So much has been made of Madonna Louise Veronica Ciccone’s astonishing powers of self-discipline that one hesitates to contribute further to The Legend. Just imagining the powerhouse breezing through her exhaustively documented daily regime – her fierce excercise program and work schedule – is a wilting experience. It’s clear that no one pushes herself harder than she and that every droplet of sweat shed in one area has its reward in another. Her 25-city world tour, Blond Ambition (including a four-night stint at the Los Angeles Sports Arena that sold out in 68 minutes), will serve as a promotion for her album, I’m breathless, which will serve as promotion for her appearance as Breathless Mahoney in the film Dick tracy. Everything connects to something else. Madonna may be the only woman who networks herself.
Her pop appreciation of Marilyn Monroe – never more purposefully drown than in Madonna’s new video, Vogue – clearly stops at the 50’s icon’s dark beauty spot and pillowy white-blondness. Personal setbacks sent Monroe creeping into her bedchamber with liqour bottle and a canister of sleeping pills, while Madonna regards sulking as something to be bullied into submission.
“I allow myself a 24-hour mourning period,” she says in her clipped, supremely assured voice. “Then I snap out of it so I can get on with everyday life. Maybe deep down inside, I’m not over it. But for all intents and purposes, it appears that I am.” And on the topic of career rejection, it sounds as if she views her work as a community project that some obstinate neighbor refuses to pitch in on. “I rationalize that the people who aren’t going to help me just aren’t worth it.”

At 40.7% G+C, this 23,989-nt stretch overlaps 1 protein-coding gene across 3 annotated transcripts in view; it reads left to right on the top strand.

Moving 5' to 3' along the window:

Yet for all her frosty determination there is a certain lovable put-up-or-shut-up-courageousness about Madonna. How can one not be impressed when she matter-of-factly recalls tossing herself from 40-foot-high diving board for a scene that never made in into her Like A Prayer video? “When I got to the top I looked down and went, ‘Oh God, it’s really far.’ Then, I figured, ‘What the hell?'”
Even better is how she evolved into the nerviest of impresarios. “I’m impulsive and I don’t mull things over,” is how she describes her bombs-away approach ro decision making. “And when I make big mistakes… They’re gloring. Then I have to eat humble pie.” Such cool is only admirable. Once, with a pack of strobe-popping paparazz at her heels, a dimbulb doorperson barred her entrance from her own private party, asking if her name was on the guest list. “Donna, Ma.” was what she shot back.